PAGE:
Airstrike on Iranian base in Syria raises questions

By
December 2, 2017 11:26

Why did it take so long to target the facility and in whose interest was it to reveal the facility to the public?




Alleged blast from Russian airstrike in Syria

Alleged blast from Russian airstrike in Syria

In the early hours of December 2, reports claimed that a base or ammunition warehouse south of Damascus had been hit by missiles from an airstrike. Foreign media has alleged that Israel was behind that strike.

However, unlike previous airstrikes on Syria, some of which Israel has taken credit for, this one was conducted against a site that was well known. It raises questions as to the timing of the attack and what it was meant to achieve.

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Why did it take so long to target the facility and in whose interest was it to reveal the facility’s existence to the public? First, let’s look at the timeline of events in November that led to the attack.

For more than a year, there have been warnings that Iran was intent on constructing permanent bases in Syria, laying the groundwork for the era after ISIS would be defeated.

On November 10 the BBC released a report that Iran was “building permanent military base in Syria.” The report had three satellite images with it – from January, May and October – showing a site near El-Kiswah, south of Damascus. It was about 50 km. from Israeli forces on the Golan Heights. The changes at the site showed new buildings and the BBC ascribed the information to a “western intelligence source.”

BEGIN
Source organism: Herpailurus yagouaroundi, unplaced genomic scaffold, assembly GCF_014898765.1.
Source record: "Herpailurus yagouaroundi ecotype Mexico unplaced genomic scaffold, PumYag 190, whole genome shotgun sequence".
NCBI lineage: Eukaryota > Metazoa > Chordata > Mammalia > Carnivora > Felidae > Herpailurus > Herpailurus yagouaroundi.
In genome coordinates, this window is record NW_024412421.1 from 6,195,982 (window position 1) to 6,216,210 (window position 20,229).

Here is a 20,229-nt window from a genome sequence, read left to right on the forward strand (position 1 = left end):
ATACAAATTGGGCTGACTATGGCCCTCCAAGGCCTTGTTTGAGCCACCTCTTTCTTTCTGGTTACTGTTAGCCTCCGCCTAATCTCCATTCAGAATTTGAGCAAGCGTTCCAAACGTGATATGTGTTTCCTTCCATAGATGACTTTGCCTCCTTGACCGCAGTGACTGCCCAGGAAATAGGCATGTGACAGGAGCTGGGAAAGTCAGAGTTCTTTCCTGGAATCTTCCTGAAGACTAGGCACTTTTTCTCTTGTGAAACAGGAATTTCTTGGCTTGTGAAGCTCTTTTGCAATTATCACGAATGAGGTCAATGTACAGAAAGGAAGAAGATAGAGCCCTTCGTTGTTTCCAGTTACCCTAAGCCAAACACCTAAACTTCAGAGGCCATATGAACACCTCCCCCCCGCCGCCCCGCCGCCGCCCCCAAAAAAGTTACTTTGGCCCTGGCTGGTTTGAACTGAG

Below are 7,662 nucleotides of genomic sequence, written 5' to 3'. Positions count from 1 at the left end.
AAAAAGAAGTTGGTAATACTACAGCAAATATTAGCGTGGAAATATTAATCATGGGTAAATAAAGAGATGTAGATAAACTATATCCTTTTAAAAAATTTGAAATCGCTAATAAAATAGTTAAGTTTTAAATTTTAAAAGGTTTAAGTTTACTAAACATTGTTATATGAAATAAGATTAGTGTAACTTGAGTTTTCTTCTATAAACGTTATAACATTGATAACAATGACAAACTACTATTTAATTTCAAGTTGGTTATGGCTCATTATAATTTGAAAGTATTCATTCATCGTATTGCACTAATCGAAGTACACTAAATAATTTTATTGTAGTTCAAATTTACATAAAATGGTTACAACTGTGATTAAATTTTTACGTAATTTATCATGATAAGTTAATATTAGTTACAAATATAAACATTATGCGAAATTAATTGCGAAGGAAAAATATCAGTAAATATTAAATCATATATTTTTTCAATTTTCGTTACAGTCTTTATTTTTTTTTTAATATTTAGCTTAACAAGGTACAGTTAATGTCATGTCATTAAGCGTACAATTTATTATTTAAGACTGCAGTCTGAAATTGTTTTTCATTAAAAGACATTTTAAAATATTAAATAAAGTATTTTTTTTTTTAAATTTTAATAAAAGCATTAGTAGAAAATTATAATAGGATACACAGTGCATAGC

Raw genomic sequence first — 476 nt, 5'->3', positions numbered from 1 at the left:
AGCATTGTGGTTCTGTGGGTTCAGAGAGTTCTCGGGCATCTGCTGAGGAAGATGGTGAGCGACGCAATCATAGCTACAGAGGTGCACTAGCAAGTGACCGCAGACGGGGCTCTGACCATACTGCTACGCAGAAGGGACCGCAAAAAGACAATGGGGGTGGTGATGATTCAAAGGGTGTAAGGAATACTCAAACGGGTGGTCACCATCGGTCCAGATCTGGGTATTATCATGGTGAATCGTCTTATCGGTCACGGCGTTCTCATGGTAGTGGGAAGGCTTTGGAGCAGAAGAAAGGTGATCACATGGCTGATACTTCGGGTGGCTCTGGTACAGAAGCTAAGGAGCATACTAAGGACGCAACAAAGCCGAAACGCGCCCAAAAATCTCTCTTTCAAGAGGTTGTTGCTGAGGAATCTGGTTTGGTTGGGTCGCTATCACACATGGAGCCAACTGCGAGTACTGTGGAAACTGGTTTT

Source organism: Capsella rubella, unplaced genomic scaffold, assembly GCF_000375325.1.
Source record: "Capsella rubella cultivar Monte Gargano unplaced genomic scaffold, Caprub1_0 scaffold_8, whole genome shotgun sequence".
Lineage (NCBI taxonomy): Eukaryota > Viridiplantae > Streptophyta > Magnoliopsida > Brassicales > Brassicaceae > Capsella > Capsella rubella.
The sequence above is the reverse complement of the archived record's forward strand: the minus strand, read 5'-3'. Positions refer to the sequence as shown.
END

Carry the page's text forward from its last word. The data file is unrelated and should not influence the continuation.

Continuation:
The report came out the day Russian President Vladimir Putin met US President Donald Trump in Danang, Vietnam. It also was two days after a Memorandum of Principles had been concluded in Amman between the US, Russia and Jordan regarding a cease-fire in southern Syria.

The cease-fire originally had been inked in July, despite Israeli objections to the presence of Iranian-backed forces in southern Syria.

Fred Hof, a former State Department special adviser for transition in Syria, told Foreign Policy the agreement was supposed to remove foreign fighters from the area.

“This could be designed mainly to reassure the Israelis that these elements would not be operating in proximity to the Golan Heights,” he said.

According to reports between July and October, Israel wanted assurances that Iranian forces would be kept 60 km. from the Golan.

On November 12, two days after the revelations of the Iranian base at El-Kiswah, a US State Department official indicated to Israeli media that the cease-fire memorandum would include the removal of Iranian forces from areas near the Golan. Three days later, Russian Foreign Minister Sergei Lavrov said the agreement did not indicate that Iranian- backed forces would be withdrawn.

This left Israel in a very public conundrum. Israeli leaders had sworn to prevent Iran from establishing permanent bases, but the international community and local ceasefires were not enshrining Iran’s withdrawal.

On November 15, Defense Minister Avigdor Liberman responded: “With regards to Iran, we will simply not allow for Shi’ite consolidation and Iranian entrenchment in Syria, nor will we allow Syria to become a forward operating base against the State of Israel.”

On the weekend of November 20, the foreign ministers of Russia, Iran and Turkey met in Antalya in the lead up to a major summit in Sochi on November 22 hosted by Putin that included Turkey’s President Recep Tayyip Erdogan and Iranian President Hassan Rouhani.